Greg: I'm pretty sure that all of the songs are about relationship troubles. I got on a kick reading self-help books about relationships and just funneled that stuff into the songs. Speedmarket Avenue's Way Better Now is a record I like that seems to have been inspired by self-help literature, so I went off in that direction, thematically.

Jon: Okay, so that explains the third track on the album, "Unlovable."

Greg: That song is straight-up self-help book content about dysfunctional patterns in relationships. You raise an interesting point, though. People don't distinguish between fiction and nonfiction in music the way they do with books and films. People assume that music is autobiographical. I'm actually very happily married.

Jon: Yeah, me too.

Greg: I'm glad. Did you open the cassette?

Jon: I haven't opened it. I don't have a cassette player, so I wanted to leave it in mint condition for now.
 

Greg: That's obsessive. I just wondered how you reacted to the look, the feel, the smell of it. Do you remember Columbia House cassettes from back in the day?

Jon: The packaging is amazing. It looks, on the outside, exactly like those tapes. And the advertisements you included are really fun. The level of detail is amazing. Columbia House was a godsend for me growing up—a music lover who lived in middle of nowhere. It was also a huge rip-off, but I assume what you're doing is on the up and up.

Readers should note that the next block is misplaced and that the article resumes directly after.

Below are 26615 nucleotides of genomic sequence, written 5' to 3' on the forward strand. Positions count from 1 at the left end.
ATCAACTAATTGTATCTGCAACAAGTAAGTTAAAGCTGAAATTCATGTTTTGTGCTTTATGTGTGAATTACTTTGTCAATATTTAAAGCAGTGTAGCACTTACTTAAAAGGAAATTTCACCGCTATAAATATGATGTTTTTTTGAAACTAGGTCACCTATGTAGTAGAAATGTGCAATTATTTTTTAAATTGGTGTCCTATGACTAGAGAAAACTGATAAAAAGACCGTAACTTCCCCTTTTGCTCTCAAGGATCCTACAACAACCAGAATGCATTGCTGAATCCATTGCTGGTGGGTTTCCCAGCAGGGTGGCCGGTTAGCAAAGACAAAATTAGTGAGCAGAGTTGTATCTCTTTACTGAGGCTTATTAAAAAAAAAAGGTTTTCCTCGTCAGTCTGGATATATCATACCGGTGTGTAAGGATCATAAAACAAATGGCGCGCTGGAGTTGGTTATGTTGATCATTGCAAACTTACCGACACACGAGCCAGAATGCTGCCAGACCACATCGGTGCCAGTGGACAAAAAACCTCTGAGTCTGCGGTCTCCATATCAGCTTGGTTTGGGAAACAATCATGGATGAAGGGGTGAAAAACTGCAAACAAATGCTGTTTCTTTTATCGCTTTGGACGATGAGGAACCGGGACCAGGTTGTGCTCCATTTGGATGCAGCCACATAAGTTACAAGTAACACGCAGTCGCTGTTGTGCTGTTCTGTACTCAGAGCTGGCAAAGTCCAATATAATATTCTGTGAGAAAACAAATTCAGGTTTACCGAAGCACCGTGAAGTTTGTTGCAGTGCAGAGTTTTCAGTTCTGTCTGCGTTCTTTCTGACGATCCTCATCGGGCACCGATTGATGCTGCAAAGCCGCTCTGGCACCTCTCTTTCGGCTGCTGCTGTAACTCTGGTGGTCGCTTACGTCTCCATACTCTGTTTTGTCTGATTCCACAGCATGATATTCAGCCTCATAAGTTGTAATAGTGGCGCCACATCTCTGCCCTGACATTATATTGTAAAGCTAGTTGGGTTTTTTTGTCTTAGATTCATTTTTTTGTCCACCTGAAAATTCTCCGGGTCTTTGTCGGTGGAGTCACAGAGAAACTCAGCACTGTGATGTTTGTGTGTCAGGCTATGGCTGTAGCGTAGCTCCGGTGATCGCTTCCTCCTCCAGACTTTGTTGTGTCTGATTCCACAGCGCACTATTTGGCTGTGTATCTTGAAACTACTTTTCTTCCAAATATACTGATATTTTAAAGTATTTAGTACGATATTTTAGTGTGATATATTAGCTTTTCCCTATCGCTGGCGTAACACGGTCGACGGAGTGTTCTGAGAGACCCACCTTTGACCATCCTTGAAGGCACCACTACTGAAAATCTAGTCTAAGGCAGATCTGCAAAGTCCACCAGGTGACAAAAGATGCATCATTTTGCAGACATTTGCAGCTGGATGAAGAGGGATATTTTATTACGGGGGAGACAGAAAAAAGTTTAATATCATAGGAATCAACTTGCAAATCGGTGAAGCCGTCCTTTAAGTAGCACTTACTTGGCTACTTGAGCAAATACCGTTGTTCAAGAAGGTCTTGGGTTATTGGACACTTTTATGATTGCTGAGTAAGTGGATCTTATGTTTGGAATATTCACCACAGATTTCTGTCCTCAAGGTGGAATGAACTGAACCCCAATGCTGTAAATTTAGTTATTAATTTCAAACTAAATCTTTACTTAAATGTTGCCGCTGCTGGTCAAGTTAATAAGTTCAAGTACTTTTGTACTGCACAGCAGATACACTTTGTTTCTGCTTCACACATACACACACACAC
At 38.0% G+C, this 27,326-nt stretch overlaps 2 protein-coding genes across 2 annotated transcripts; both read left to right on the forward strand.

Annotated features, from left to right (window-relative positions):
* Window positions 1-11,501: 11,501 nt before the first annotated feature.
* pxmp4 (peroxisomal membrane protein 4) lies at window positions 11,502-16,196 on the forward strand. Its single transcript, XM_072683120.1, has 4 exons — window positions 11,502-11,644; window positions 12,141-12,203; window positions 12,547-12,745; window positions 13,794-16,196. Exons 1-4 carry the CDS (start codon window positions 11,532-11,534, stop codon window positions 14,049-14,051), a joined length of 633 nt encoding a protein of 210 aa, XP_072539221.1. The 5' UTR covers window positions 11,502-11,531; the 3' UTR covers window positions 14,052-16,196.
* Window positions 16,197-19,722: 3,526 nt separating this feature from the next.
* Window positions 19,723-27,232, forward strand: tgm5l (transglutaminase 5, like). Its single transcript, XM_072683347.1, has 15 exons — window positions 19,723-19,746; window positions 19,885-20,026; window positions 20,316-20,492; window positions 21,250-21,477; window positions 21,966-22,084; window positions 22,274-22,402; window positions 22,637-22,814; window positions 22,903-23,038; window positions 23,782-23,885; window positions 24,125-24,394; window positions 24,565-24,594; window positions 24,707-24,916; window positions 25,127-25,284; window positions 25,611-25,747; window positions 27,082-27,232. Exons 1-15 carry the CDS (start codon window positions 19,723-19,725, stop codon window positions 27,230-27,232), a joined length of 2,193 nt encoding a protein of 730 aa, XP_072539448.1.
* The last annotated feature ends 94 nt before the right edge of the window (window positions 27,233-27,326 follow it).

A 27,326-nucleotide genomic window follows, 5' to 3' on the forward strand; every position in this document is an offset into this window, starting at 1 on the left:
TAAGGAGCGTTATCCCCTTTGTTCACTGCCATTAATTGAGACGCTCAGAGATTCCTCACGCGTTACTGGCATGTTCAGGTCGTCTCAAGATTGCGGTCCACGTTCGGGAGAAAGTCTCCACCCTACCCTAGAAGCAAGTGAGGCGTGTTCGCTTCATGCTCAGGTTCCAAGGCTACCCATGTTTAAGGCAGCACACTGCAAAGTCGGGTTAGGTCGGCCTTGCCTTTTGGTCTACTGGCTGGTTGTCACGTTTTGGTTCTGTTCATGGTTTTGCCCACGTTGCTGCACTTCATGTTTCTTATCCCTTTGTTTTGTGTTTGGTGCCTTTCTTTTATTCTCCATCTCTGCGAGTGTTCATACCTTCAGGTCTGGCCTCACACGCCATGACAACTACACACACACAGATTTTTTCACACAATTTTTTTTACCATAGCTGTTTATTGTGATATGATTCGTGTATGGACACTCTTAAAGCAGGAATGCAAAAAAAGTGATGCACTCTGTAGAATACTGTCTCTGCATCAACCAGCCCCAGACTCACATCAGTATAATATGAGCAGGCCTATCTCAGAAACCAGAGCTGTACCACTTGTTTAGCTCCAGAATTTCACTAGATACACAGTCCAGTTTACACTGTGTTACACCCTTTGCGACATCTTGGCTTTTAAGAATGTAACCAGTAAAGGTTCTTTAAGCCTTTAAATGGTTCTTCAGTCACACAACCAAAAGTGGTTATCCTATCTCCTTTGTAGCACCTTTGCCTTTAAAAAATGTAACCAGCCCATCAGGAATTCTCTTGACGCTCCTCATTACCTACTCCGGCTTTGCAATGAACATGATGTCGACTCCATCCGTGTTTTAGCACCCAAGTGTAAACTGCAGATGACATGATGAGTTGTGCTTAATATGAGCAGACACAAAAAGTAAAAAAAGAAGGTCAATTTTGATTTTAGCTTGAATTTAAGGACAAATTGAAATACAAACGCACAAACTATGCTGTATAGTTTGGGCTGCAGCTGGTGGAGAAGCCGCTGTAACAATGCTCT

Greg: I hated the record club versions. They didn't match the retail versions. A lot of times, the clubs used thinner paper, the ink colors were wrong, and they did weird stuff like putting those red lines on cassette spines so that the cassettes looked generic. And they always replaced the bar code with their "manufactured by" message. Some record stores wouldn't buy or trade record club releases, because they were inferior and undesirable. So I made the cassette look like that!


Jon: Yeah, I do remember feeling bummed out when a tape had the red stripes on it. It was the cassette equivalent of generic cereal packaging—the sub-store-brand stuff. Is the woman you're singing to on "When You're Gone" the same person you sang about on "Cigarette Girl"?